Pray:  Regardless of your religious beliefs, daily prayer or meditation not only helps you sort out the day’s events and challenges, but it gives you the opportunity to focus on gratitude instead of worry.  I  have always struggled with daily prayer rituals–my mind constantly floats to some less deep thought such as ‘what kind of invitations should I buy for Jack’s birthday party”.  I have been told that by focusing on the reason for my time of meditation and prayer as well as my breathing, I will be able to avoid such ‘task-oriented’ thoughts.  So, this week, I plan to be more intentional with my prayer time–clearing out small interrupted chunks of my day when I can just focus on the true task at hand:  Making sure my daughter is healthy and happy on her journey and that this journey, brings her safely back home to us!

 

 

 

 

 

 

Mothers Are All Slightly Insane

Source: via Patti on Pinterest

 

Never has a more true statement been spoken, or written, in the case of J.D. Salinger.  The quote can actually be found in Catcher in the Rye, a book that although required reading when I was in high school, may now be banned from most school libraries.  Scholars argue that the quote in context refers to the fact that in general, mothers love their children so much that they sometimes fail to see their children for who they really are.  Is this true?

When I think of that final statement, I think of the mom who insists her son loves baseball even though he cries every time he’s at bat.  Yet, I think it can go much deeper–especially as your kids get older.  There was a moment on my journey of motherhood when I realized that my daughter was not me.  She didn’t need the same things I needed when I was a teenager.  She didn’t necessarily like the same things I liked.  Regardless of how many times I tried to fit her into the “Patti Smith” mold of  teen years (seriously, my maiden name was ‘Smith’–I’m not just trying to hide my true pre-marriage identity), it never seemed to work.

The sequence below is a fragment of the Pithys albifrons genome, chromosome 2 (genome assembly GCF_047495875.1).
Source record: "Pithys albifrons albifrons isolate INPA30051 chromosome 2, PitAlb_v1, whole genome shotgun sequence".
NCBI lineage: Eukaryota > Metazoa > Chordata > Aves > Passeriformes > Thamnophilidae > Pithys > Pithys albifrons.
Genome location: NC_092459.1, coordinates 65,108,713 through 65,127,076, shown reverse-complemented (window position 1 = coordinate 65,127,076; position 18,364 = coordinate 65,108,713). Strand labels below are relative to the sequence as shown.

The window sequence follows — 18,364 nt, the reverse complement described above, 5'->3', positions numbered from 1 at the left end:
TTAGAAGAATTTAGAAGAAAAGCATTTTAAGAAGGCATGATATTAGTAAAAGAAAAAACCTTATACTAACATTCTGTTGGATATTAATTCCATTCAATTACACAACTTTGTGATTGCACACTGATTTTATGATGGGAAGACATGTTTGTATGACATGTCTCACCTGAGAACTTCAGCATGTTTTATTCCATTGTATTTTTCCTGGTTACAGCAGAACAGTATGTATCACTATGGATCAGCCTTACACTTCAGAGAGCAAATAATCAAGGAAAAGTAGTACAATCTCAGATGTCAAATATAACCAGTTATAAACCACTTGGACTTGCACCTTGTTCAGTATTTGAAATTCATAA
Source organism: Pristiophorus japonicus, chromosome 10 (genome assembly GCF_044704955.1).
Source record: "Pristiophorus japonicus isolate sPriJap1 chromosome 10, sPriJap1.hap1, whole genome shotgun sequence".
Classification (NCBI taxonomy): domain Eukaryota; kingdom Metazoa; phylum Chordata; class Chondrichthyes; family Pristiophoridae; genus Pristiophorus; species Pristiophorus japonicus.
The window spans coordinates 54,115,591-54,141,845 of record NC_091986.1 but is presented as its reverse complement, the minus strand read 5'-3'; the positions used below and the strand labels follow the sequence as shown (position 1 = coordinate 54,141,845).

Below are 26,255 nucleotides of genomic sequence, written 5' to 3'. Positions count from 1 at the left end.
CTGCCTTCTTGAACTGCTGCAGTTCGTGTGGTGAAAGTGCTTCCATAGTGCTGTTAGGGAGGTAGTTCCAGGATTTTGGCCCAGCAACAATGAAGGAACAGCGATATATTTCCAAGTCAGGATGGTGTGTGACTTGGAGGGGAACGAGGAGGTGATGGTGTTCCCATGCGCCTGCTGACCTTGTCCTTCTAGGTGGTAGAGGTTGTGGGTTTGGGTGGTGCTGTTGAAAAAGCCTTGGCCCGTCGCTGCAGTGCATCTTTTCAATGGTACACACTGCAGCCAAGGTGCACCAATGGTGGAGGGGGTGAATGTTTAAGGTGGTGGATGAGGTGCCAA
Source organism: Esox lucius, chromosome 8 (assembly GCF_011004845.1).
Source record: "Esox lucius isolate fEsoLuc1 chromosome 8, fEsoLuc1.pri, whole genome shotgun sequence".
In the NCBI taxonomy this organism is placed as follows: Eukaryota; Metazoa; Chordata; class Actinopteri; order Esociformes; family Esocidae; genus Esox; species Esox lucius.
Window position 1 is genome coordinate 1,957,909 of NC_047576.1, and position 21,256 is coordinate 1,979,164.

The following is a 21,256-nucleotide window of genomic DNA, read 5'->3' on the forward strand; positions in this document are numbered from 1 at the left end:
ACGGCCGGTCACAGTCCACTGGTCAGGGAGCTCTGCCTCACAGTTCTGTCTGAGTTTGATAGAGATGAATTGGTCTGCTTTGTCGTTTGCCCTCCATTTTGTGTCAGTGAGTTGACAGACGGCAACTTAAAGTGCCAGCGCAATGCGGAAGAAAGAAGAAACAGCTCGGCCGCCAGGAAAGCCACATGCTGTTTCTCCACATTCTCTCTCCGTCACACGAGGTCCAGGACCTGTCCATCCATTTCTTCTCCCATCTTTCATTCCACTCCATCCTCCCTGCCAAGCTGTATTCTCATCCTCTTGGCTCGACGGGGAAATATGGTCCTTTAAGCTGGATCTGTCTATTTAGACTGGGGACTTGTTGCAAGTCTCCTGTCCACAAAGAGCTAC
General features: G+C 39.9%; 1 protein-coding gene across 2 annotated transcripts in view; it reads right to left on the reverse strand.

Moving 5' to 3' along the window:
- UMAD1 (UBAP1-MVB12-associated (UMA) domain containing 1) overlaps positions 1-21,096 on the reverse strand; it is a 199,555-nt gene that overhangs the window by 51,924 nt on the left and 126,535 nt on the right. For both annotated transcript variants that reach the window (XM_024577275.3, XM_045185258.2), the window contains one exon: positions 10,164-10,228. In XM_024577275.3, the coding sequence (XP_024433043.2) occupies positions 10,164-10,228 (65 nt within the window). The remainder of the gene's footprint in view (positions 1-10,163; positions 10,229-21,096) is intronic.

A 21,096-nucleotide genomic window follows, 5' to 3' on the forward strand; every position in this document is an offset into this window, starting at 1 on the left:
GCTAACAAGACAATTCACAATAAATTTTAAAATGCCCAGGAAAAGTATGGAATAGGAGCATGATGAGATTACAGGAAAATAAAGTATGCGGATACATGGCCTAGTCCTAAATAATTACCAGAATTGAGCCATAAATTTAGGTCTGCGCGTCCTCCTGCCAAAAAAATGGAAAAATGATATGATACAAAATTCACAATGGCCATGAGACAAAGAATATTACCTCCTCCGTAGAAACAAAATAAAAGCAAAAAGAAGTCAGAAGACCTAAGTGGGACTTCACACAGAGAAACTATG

And, we were both miserable. She was miserable because she kept thinking she was disappointing me for not being more like me and I was miserable because I thought being more like me would make her happy and content–after all, that’s how I felt when I was younger (or at least that’s how I remembered I felt until I found my teen angst-filled journals).

During that time, I believe I really was insane.  After all, Einstein’s definition of insanity is doing the same thing over and over again and expecting different results.  And, as mothers, don’t we do that a lot?  We do it with the little things such as repeating the mantra “Pick up the wet towels in the bathroom after you shower” to the big things like thinking your daughter wants to be just like you when she grows up.

It is sometimes a hard parenting pill to swallow when you give up the illusion and deal with the reality.   Which is why Salinger is right, mothers are all slightly insane.

“Your dress is in the toilet”

I was giving one of the best speeches of my life—explaining in great detail the seriousness of the situation and how our next steps would be critical in defining who we were as parents and who we were as a family.  It was a beautiful speech, filled with adjectives and adverbs that I so rarely use when just trying to get my kids to pick up their socks or bring the empty glasses up from the basement.  It was moving and persuasive and just as I finished, my husband looked at me and said, “Your dress is in the toilet.”